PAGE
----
The defendant submitted that the claimants' application for restoration should be dismissed, or the claim should be struck out because the clean-up process was substantially complete and the core phases were due to finish within a matter of months. It asserted that the clean-up operation should be allowed to progress to full completion without the distraction of a major trial and that a mandatory injunction for a further or alternative clean-up process would achieve nothing. It argued that the claims therefore amounted to an abuse of process and that the claim was not capable of being decided by legal principles, in that the court could not order a mandatory injunction that would require constant supervision and cut across the regulatory scheme in Nigeria.

There was evidence that the clean-up process was at an advanced stage, but not complete, and that both parties remained committed to continuing the remediation through to completion. Despite that, there was a real dispute between the parties as to the adequacy of the work undertaken. That dispute was not suitable for disposal on a summary basis. The defendant had not established that the claim had no merit and was bound to fail, and it could not be said with any certainty that an injunction, or other declaratory relief, would be redundant.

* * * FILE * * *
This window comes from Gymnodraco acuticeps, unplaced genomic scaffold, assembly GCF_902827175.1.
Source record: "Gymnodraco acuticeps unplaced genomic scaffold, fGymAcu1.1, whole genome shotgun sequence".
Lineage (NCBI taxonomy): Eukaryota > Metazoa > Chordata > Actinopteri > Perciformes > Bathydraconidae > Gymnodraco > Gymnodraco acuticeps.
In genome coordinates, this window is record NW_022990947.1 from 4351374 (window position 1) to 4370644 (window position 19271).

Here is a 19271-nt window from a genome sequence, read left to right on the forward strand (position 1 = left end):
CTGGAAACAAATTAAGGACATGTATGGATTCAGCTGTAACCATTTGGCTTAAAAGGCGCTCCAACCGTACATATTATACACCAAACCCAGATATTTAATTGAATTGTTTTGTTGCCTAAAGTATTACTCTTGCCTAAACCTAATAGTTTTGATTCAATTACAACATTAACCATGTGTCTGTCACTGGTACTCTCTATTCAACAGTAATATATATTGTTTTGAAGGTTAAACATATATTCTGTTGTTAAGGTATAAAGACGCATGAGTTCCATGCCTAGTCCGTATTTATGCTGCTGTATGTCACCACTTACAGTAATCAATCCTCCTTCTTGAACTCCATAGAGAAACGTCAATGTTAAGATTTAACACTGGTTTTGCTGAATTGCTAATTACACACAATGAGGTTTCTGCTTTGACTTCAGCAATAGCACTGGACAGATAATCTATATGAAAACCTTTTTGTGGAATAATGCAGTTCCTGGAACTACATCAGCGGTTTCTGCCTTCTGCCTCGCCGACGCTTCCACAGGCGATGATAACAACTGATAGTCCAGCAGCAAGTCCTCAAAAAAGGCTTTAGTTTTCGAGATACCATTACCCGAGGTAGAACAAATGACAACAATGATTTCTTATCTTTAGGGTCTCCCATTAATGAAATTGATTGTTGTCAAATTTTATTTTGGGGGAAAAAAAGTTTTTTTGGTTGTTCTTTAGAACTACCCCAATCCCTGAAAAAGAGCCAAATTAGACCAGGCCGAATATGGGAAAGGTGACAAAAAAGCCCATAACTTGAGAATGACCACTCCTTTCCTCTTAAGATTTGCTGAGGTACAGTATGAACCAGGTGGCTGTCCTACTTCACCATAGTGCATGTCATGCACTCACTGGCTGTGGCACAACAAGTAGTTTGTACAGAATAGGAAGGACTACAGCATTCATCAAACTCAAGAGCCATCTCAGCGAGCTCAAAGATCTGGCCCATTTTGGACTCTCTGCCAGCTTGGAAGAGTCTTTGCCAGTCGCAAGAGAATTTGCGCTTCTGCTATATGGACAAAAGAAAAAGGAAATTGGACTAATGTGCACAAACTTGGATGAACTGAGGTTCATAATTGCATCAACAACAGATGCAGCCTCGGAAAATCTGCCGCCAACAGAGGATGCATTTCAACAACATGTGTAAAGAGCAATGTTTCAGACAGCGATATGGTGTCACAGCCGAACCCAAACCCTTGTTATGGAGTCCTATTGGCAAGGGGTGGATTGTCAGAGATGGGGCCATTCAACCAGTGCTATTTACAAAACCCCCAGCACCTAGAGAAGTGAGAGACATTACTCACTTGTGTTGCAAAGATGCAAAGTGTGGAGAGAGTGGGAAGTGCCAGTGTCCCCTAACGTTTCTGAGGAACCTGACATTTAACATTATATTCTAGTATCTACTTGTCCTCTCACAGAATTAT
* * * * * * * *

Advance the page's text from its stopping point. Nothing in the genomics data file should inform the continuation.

The English courts would recognise, and would not question, the effect of an act of a foreign state's executive in relation to any acts which took place or effect within the territory of that state. The defendant's submission that the claim fell foul of the act of state doctrine was based on its assertion that, by its very nature and context, the clean-up claim would invariably require the English courts to question the validity or effect of the acts of the Nigerian regulators or executive agencies in the context of the clean-up.

However there was no inherent questions as to the lawfulness or validity of the clean-up and remediation activities of the Nigerian regulators and executive agencies. The court's determination of the residual issues in the proceedings would not necessitate any direct or collateral adjudication regarding Nigerian government policy, value judgements by the regulators, justification for the methods adopted, or the competence and integrity of Nigerian executive agencies. It followed that the clean-up claim did not necessarily require the court to adjudicate on the lawfulness or validity of state actors, and it was not bound to fail by reason of the act of state doctrine.